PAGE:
Pegylated liposomal doxorubicin in the treatment of AIDS-related Kaposi's sarcoma

Ashish Udhrain, Keith M. Skubitz, Donald W. Northfelt

Research output: Contribution to journalReview articlepeer-review

48 Scopus citations

Abstract

Kaposi's sarcoma is a vascular tumor of skin and viscera first described in 1872. Prior to the 1980s, this disease was rarely seen in the Western world, but was quite prevalent in Sub-Saharan African countries. Since the onset of the HIV pandemic in the 1980s, the incidence of Kaposi's sarcoma has increased markedly in Africa and continues to be a significant problem in association with AIDS in Western countries. Many therapies have been demonstrated to be effective in the treatment of HIV-related Kaposi's sarcoma, including alitretinoin gel, interferon alpha, and various forms of cytotoxic chemotherapy. Antiretroviral therapy combined with cytotoxic agents has yielded significantly greater efficacy than chemotherapy alone. However, as reviewed in this report, pegylated liposomal doxorubicin has been established as the treatment of choice for patients with AIDS-associated Kaposi's sarcoma in Western countries. Compelling preclinical and clinical evidence, reviewed herein, has demonstrated that the nanoparticle (pegylated liposome) delivery system of this formulation leads to greater tumor localization of doxorubicin and consequent improved efficacy, as well as reduced toxicity.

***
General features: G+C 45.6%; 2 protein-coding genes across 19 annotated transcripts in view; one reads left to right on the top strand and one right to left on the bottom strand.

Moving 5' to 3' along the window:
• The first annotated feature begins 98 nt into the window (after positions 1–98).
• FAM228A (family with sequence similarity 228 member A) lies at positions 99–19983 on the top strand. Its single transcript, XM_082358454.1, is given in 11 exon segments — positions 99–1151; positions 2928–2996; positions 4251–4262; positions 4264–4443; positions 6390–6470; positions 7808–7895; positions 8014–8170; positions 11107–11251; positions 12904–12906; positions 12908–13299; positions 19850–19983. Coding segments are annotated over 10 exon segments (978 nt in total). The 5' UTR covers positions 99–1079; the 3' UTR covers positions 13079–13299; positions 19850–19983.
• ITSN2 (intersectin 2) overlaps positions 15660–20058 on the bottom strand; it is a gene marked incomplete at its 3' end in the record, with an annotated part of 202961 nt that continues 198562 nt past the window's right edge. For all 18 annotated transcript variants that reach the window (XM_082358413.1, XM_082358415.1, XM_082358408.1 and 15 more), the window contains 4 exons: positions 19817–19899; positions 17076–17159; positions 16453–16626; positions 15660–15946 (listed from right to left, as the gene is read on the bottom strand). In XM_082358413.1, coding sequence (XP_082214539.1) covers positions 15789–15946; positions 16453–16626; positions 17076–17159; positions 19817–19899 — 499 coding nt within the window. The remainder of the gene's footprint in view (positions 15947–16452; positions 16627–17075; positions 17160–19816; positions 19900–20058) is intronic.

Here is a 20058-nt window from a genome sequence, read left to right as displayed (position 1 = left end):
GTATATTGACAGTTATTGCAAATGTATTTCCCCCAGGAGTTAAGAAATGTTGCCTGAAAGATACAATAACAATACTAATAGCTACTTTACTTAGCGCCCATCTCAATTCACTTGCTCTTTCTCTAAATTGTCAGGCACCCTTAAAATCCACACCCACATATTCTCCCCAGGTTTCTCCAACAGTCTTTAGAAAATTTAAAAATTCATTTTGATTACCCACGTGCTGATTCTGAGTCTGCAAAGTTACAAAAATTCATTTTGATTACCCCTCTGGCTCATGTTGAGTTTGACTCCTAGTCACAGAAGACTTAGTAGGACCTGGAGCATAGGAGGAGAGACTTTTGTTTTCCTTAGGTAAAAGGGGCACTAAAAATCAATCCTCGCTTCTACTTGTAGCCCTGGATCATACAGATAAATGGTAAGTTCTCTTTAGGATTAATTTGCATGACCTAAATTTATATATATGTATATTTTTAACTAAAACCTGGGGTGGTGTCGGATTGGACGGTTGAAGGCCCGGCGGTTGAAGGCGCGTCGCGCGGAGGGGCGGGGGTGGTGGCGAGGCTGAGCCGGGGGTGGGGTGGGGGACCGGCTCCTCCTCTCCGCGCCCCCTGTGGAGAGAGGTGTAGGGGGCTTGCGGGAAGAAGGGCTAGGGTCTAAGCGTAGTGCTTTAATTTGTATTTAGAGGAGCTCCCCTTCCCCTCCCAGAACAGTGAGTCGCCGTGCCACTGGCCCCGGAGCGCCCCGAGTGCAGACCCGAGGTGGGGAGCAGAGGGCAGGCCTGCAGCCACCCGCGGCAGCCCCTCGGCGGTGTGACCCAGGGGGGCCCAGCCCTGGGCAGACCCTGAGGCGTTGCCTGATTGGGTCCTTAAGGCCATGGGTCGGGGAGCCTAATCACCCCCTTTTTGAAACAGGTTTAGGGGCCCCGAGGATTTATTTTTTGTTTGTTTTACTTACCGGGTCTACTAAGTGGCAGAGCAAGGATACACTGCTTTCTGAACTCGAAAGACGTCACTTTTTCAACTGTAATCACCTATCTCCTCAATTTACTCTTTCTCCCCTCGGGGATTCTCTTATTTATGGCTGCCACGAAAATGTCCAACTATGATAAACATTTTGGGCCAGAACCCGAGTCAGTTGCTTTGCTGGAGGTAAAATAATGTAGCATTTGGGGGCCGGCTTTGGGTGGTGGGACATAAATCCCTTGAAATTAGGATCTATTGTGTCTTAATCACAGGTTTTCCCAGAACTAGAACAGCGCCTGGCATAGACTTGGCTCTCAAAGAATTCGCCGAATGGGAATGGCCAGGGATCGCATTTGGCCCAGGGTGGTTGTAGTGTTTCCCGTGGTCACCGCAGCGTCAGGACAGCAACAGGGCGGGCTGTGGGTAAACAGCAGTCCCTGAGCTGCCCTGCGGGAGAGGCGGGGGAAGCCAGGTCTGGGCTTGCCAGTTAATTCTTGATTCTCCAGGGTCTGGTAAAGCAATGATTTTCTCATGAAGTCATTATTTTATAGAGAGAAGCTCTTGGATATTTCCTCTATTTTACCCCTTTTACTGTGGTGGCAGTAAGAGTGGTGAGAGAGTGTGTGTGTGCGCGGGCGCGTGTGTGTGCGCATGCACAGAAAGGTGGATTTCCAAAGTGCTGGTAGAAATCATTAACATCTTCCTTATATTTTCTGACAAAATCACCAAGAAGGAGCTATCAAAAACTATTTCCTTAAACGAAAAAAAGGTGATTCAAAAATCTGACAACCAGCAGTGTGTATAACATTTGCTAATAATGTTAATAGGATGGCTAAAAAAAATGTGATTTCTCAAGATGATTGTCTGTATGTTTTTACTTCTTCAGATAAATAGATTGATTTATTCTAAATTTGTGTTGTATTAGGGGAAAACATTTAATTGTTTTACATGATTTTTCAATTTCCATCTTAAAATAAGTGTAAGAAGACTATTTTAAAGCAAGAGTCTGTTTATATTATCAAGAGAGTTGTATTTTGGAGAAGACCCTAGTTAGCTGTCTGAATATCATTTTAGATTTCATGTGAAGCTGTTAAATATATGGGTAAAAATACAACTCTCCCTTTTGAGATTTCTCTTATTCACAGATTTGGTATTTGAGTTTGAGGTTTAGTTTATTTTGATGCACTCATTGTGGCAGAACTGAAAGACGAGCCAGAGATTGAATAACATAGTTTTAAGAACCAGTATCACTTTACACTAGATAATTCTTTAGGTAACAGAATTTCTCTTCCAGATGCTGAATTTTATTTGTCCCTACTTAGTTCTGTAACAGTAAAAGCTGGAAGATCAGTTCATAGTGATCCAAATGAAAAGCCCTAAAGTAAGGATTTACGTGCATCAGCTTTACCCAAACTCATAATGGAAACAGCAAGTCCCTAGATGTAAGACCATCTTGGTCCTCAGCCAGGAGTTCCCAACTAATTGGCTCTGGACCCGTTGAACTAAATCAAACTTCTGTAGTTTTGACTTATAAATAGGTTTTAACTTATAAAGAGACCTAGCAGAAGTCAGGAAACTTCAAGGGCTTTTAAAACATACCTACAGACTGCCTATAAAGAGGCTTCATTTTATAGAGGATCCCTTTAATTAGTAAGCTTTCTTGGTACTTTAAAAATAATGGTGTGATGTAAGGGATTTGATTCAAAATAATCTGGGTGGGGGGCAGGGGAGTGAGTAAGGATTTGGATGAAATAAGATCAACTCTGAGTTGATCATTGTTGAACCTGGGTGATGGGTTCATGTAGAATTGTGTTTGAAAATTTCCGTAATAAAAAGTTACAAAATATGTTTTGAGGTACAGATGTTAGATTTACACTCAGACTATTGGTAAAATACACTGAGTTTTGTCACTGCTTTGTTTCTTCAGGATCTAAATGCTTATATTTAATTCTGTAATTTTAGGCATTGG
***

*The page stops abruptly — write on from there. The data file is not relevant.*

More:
Original languageEnglish (US)
Pages (from-to)345-352
Number of pages8
JournalInternational Journal of Nanomedicine
Volume2
Issue number3
StatePublished - Nov 9 2007

Keywords

  • Kaposi's sarcoma
  • Liposomal anthracylinces
  • Liposomal daunorubicin
  • Liposomal doxorubicin
  • Pegylated liposomal doxorubicin

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